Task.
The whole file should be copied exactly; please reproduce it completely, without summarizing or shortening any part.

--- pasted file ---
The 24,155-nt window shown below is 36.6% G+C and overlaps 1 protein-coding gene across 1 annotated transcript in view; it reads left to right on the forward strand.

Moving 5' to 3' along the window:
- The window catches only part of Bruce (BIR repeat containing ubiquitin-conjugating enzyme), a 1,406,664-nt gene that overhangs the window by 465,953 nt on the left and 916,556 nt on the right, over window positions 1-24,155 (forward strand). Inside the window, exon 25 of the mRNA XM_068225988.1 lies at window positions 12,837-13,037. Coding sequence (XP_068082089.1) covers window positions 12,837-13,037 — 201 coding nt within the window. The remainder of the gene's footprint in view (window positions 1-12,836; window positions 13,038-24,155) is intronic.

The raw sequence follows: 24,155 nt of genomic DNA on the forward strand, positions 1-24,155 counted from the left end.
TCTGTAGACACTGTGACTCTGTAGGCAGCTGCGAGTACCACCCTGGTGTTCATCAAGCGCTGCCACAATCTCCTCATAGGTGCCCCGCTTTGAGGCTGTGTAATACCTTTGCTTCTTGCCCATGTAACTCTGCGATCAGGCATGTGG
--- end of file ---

The 24,155-nt window shown below is 36.6% G+C and overlaps 1 protein-coding gene across 1 annotated transcript in view; it reads left to right on the forward strand.

Moving 5' to 3' along the window:
- The window catches only part of Bruce (BIR repeat containing ubiquitin-conjugating enzyme), a 1,406,664-nt gene that overhangs the window by 465,953 nt on the left and 916,556 nt on the right, over window positions 1-24,155 (forward strand). Inside the window, exon 25 of the mRNA XM_068225988.1 lies at window positions 12,837-13,037. Coding sequence (XP_068082089.1) covers window positions 12,837-13,037 — 201 coding nt within the window. The remainder of the gene's footprint in view (window positions 1-12,836; window positions 13,038-24,155) is intronic.

The raw sequence follows: 24,155 nt of genomic DNA on the forward strand, positions 1-24,155 counted from the left end.
TCTGTAGACACTGTGACTCTGTAGGCAGCTGCGAGTACCACCCTGGTGTTCATCAAGCGCTGCCACAATCTCCTCATAGGTGCCCCGCTTTGAGGCTGTGTAATACCTTTGCTTCTTGCCCATGTAACTCTGCGATCAGGCATGTGG